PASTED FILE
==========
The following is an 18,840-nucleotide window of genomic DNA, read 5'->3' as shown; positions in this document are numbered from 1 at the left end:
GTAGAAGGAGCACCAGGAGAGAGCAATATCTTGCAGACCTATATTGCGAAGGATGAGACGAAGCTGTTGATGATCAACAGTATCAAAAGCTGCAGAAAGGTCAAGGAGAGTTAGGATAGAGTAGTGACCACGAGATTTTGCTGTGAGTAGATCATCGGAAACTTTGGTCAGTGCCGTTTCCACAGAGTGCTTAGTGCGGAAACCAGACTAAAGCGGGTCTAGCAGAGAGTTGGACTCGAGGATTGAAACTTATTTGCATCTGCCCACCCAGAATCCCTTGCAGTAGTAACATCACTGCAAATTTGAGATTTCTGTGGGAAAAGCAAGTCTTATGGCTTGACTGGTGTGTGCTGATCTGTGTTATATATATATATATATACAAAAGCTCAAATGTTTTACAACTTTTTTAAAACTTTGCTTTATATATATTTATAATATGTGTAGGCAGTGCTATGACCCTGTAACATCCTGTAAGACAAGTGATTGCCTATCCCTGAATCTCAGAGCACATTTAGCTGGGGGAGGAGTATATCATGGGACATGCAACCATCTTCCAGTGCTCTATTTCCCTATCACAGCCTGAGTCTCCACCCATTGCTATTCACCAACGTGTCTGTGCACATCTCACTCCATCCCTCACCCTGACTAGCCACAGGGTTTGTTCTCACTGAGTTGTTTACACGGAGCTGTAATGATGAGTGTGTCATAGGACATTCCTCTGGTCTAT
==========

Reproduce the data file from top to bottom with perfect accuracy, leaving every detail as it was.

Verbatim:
The following is an 18,840-nucleotide window of genomic DNA, read 5'->3' as shown; positions in this document are numbered from 1 at the left end:
GTAGAAGGAGCACCAGGAGAGAGCAATATCTTGCAGACCTATATTGCGAAGGATGAGACGAAGCTGTTGATGATCAACAGTATCAAAAGCTGCAGAAAGGTCAAGGAGAGTTAGGATAGAGTAGTGACCACGAGATTTTGCTGTGAGTAGATCATCGGAAACTTTGGTCAGTGCCGTTTCCACAGAGTGCTTAGTGCGGAAACCAGACTAAAGCGGGTCTAGCAGAGAGTTGGACTCGAGGATTGAAACTTATTTGCATCTGCCCACCCAGAATCCCTTGCAGTAGTAACATCACTGCAAATTTGAGATTTCTGTGGGAAAAGCAAGTCTTATGGCTTGACTGGTGTGTGCTGATCTGTGTTATATATATATATATATACAAAAGCTCAAATGTTTTACAACTTTTTTAAAACTTTGCTTTATATATATTTATAATATGTGTAGGCAGTGCTATGACCCTGTAACATCCTGTAAGACAAGTGATTGCCTATCCCTGAATCTCAGAGCACATTTAGCTGGGGGAGGAGTATATCATGGGACATGCAACCATCTTCCAGTGCTCTATTTCCCTATCACAGCCTGAGTCTCCACCCATTGCTATTCACCAACGTGTCTGTGCACATCTCACTCCATCCCTCACCCTGACTAGCCACAGGGTTTGTTCTCACTGAGTTGTTTACACGGAGCTGTAATGATGAGTGTGTCATAGGACATTCCTCTGGTCTAT